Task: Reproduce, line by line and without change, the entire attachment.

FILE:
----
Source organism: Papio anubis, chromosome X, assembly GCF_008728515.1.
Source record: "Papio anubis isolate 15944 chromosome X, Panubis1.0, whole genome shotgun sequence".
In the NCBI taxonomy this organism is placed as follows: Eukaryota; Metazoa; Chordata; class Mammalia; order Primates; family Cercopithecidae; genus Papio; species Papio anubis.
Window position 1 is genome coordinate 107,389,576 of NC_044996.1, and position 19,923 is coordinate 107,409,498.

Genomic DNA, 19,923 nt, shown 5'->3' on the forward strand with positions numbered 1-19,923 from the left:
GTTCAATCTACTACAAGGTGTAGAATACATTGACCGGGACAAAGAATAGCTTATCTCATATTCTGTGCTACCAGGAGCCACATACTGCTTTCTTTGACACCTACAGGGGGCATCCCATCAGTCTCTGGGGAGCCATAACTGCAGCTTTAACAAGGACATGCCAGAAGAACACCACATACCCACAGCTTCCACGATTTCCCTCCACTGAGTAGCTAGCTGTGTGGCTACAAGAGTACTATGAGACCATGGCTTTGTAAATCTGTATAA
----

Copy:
Source organism: Papio anubis, chromosome X, assembly GCF_008728515.1.
Source record: "Papio anubis isolate 15944 chromosome X, Panubis1.0, whole genome shotgun sequence".
In the NCBI taxonomy this organism is placed as follows: Eukaryota; Metazoa; Chordata; class Mammalia; order Primates; family Cercopithecidae; genus Papio; species Papio anubis.
Window position 1 is genome coordinate 107,389,576 of NC_044996.1, and position 19,923 is coordinate 107,409,498.

Genomic DNA, 19,923 nt, shown 5'->3' on the forward strand with positions numbered 1-19,923 from the left:
GTTCAATCTACTACAAGGTGTAGAATACATTGACCGGGACAAAGAATAGCTTATCTCATATTCTGTGCTACCAGGAGCCACATACTGCTTTCTTTGACACCTACAGGGGGCATCCCATCAGTCTCTGGGGAGCCATAACTGCAGCTTTAACAAGGACATGCCAGAAGAACACCACATACCCACAGCTTCCACGATTTCCCTCCACTGAGTAGCTAGCTGTGTGGCTACAAGAGTACTATGAGACCATGGCTTTGTAAATCTGTATAA